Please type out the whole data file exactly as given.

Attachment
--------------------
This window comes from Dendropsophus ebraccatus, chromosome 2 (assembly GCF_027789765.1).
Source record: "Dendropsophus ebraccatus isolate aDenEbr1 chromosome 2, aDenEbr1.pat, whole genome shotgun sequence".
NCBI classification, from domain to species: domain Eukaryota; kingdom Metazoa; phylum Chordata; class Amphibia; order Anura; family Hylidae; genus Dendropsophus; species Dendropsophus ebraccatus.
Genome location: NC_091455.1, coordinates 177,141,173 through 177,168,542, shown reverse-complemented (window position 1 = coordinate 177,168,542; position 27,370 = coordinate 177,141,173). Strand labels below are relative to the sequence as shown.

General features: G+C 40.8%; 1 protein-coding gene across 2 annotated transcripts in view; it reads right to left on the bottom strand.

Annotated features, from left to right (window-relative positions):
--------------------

This window comes from Dendropsophus ebraccatus, chromosome 2 (assembly GCF_027789765.1).
Source record: "Dendropsophus ebraccatus isolate aDenEbr1 chromosome 2, aDenEbr1.pat, whole genome shotgun sequence".
NCBI classification, from domain to species: domain Eukaryota; kingdom Metazoa; phylum Chordata; class Amphibia; order Anura; family Hylidae; genus Dendropsophus; species Dendropsophus ebraccatus.
Genome location: NC_091455.1, coordinates 177,141,173 through 177,168,542, shown reverse-complemented (window position 1 = coordinate 177,168,542; position 27,370 = coordinate 177,141,173). Strand labels below are relative to the sequence as shown.

General features: G+C 40.8%; 1 protein-coding gene across 2 annotated transcripts in view; it reads right to left on the bottom strand.

Annotated features, from left to right (window-relative positions):